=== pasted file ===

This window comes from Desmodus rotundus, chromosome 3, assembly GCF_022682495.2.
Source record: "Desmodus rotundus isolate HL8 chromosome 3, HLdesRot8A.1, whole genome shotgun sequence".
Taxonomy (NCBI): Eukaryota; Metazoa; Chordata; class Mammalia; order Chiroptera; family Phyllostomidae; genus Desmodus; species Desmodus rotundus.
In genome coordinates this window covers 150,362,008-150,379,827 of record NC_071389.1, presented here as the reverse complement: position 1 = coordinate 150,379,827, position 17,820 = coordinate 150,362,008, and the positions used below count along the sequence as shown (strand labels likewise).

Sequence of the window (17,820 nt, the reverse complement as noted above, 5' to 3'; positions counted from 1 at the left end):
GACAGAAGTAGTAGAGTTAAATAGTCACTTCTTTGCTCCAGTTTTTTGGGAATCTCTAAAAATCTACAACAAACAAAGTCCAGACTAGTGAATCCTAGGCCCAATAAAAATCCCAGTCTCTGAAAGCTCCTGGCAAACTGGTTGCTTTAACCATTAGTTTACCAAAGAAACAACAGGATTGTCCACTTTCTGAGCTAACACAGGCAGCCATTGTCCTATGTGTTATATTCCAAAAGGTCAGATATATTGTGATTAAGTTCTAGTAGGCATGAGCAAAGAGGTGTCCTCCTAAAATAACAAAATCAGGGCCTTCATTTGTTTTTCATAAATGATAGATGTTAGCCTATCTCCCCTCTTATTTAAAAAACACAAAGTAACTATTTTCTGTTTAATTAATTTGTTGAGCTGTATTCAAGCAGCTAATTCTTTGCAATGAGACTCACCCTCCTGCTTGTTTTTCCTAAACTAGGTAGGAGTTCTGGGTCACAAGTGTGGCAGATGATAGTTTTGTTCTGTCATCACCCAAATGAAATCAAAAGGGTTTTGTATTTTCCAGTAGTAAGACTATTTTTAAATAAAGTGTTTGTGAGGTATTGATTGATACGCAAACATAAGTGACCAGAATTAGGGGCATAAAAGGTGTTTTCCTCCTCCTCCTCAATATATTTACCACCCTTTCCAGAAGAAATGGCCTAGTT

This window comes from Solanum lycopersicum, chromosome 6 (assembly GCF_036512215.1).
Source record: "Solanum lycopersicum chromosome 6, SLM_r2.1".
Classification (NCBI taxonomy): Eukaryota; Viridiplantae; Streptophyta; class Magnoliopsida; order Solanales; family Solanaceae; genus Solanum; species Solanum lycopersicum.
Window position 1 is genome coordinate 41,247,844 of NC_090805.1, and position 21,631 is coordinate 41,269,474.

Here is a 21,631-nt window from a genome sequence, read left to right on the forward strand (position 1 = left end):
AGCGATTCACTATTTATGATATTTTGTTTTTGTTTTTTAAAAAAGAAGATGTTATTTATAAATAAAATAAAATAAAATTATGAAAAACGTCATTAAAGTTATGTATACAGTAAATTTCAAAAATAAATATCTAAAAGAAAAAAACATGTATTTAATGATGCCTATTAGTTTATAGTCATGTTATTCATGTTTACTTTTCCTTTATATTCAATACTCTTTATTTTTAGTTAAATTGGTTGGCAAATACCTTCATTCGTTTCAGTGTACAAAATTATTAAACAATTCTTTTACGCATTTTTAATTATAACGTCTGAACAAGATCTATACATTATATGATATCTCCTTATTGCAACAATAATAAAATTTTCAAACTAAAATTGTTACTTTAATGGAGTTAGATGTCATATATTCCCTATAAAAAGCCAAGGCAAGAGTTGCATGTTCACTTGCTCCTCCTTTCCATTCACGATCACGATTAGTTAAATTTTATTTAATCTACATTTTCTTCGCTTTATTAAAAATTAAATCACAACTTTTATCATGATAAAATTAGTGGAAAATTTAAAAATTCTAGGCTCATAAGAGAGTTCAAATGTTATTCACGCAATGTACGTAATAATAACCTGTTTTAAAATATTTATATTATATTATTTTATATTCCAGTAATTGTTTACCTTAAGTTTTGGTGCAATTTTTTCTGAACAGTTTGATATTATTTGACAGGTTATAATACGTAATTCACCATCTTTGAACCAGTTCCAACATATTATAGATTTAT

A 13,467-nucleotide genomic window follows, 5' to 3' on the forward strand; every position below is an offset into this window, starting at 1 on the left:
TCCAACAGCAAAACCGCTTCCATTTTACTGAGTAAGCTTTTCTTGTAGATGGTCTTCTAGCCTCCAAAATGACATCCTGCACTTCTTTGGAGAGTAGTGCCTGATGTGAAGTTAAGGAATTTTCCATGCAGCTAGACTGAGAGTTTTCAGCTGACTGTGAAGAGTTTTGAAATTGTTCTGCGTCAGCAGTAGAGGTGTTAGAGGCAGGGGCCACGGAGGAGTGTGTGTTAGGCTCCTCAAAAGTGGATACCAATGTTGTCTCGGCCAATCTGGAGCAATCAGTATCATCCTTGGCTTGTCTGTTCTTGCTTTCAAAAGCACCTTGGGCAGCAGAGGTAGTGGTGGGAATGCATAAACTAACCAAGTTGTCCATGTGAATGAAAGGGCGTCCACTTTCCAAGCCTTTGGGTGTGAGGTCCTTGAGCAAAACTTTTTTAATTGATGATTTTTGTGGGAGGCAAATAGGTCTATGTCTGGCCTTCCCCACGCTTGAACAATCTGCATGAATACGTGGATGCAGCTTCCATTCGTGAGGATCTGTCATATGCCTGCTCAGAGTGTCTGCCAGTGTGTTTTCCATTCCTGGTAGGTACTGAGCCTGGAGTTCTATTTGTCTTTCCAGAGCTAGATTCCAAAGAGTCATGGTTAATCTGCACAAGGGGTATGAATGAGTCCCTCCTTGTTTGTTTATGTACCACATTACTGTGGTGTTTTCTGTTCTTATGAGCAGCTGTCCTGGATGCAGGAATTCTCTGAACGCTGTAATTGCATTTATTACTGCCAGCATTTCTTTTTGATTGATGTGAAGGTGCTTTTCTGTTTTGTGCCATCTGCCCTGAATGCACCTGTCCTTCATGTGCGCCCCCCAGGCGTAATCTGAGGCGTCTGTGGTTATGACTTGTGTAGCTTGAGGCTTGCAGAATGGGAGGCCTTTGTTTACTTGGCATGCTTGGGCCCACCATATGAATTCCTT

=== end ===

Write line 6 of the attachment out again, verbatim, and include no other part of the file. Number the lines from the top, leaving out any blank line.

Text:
GACAGAAGTAGTAGAGTTAAATAGTCACTTCTTTGCTCCAGTTTTTTGGGAATCTCTAAAAATCTACAACAAACAAAGTCCAGACTAGTGAATCCTAGGCCCAATAAAAATCCCAGTCTCTGAAAGCTCCTGGCAAACTGGTTGCTTTAACCATTAGTTTACCAAAGAAACAACAGGATTGTCCACTTTCTGAGCTAACACAGGCAGCCATTGTCCTATGTGTTATATTCCAAAAGGTCAGATATATTGTGATTAAGTTCTAGTAGGCATGAGCAAAGAGGTGTCCTCCTAAAATAACAAAATCAGGGCCTTCATTTGTTTTTCATAAATGATAGATGTTAGCCTATCTCCCCTCTTATTTAAAAAACACAAAGTAACTATTTTCTGTTTAATTAATTTGTTGAGCTGTATTCAAGCAGCTAATTCTTTGCAATGAGACTCACCCTCCTGCTTGTTTTTCCTAAACTAGGTAGGAGTTCTGGGTCACAAGTGTGGCAGATGATAGTTTTGTTCTGTCATCACCCAAATGAAATCAAAAGGGTTTTGTATTTTCCAGTAGTAAGACTATTTTTAAATAAAGTGTTTGTGAGGTATTGATTGATACGCAAACATAAGTGACCAGAATTAGGGGCATAAAAGGTGTTTTCCTCCTCCTCCTCAATATATTTACCACCCTTTCCAGAAGAAATGGCCTAGTT